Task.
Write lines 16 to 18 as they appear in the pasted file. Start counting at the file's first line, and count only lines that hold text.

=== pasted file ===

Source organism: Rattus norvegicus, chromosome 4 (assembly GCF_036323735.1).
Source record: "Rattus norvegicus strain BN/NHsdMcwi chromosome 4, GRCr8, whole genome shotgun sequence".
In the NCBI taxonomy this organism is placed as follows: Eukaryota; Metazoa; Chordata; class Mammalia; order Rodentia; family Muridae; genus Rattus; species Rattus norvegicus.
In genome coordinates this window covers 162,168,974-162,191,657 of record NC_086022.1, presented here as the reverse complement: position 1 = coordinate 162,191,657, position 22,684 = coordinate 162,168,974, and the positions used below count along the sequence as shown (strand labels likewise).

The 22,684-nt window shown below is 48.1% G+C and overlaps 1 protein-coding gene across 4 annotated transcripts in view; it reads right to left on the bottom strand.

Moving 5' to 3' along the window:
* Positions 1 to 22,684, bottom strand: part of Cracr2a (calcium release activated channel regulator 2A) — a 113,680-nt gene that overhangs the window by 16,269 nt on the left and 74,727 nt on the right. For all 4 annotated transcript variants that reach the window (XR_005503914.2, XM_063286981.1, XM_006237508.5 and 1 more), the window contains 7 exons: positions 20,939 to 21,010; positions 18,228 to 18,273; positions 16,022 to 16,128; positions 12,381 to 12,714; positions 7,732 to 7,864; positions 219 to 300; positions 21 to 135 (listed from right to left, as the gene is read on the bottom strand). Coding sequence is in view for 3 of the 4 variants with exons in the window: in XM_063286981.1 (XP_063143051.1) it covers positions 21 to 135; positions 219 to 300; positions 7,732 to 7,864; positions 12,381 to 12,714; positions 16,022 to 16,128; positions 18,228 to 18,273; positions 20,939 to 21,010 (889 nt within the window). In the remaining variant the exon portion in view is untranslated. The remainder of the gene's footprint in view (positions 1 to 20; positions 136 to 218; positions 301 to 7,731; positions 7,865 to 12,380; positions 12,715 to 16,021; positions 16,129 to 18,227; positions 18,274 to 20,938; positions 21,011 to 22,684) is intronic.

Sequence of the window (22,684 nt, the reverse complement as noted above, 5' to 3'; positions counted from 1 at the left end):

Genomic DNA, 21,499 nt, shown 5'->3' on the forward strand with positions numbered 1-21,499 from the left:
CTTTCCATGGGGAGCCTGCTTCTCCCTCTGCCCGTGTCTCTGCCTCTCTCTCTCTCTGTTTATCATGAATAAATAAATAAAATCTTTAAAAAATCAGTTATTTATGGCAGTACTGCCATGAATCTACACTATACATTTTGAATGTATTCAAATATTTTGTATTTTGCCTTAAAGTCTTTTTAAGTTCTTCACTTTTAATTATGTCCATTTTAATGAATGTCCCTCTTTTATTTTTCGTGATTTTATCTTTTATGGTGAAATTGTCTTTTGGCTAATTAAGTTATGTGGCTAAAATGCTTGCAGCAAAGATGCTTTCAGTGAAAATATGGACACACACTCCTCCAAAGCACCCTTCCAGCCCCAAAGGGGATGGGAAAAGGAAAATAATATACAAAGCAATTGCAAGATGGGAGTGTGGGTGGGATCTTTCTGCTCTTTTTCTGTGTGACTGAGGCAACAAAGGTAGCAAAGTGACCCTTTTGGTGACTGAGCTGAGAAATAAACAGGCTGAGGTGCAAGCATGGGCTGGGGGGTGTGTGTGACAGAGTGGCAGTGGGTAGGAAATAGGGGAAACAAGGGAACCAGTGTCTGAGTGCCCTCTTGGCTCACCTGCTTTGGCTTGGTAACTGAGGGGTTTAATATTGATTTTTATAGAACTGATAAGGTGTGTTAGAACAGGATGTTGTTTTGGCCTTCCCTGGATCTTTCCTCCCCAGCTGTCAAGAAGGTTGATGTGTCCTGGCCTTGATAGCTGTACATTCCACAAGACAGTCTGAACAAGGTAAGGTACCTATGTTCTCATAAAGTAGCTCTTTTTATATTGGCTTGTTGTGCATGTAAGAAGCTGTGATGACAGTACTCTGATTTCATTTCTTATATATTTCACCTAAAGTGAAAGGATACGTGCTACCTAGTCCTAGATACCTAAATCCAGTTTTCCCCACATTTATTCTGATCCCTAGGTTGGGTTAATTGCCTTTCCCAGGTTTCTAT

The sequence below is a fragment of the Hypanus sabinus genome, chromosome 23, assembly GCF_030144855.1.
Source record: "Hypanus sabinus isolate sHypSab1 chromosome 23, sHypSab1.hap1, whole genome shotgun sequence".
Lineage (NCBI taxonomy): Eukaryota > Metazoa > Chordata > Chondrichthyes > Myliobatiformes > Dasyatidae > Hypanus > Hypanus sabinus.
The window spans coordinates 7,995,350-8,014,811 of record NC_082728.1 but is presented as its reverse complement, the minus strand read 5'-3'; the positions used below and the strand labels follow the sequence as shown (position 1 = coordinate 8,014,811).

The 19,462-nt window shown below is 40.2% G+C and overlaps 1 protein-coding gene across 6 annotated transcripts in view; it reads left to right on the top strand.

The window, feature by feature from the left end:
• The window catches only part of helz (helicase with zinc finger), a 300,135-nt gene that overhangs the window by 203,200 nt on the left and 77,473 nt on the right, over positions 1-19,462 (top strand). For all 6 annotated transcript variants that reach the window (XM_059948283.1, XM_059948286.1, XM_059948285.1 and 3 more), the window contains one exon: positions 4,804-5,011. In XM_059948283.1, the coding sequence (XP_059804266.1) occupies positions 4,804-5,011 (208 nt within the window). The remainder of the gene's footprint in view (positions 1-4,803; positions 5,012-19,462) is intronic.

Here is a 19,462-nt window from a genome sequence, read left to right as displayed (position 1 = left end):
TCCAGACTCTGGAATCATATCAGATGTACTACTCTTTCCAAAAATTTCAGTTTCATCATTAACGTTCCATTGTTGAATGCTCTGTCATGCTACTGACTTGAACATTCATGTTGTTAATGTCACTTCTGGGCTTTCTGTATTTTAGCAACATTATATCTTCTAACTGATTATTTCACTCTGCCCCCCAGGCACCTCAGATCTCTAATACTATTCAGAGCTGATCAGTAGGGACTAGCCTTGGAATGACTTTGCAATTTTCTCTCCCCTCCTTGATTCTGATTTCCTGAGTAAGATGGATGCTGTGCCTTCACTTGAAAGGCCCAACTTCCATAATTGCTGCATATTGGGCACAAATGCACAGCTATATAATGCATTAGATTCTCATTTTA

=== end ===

The window, feature by feature from the left end:
• The window catches only part of helz (helicase with zinc finger), a 300,135-nt gene that overhangs the window by 203,200 nt on the left and 77,473 nt on the right, over positions 1-19,462 (top strand). For all 6 annotated transcript variants that reach the window (XM_059948283.1, XM_059948286.1, XM_059948285.1 and 3 more), the window contains one exon: positions 4,804-5,011. In XM_059948283.1, the coding sequence (XP_059804266.1) occupies positions 4,804-5,011 (208 nt within the window). The remainder of the gene's footprint in view (positions 1-4,803; positions 5,012-19,462) is intronic.

Here is a 19,462-nt window from a genome sequence, read left to right as displayed (position 1 = left end):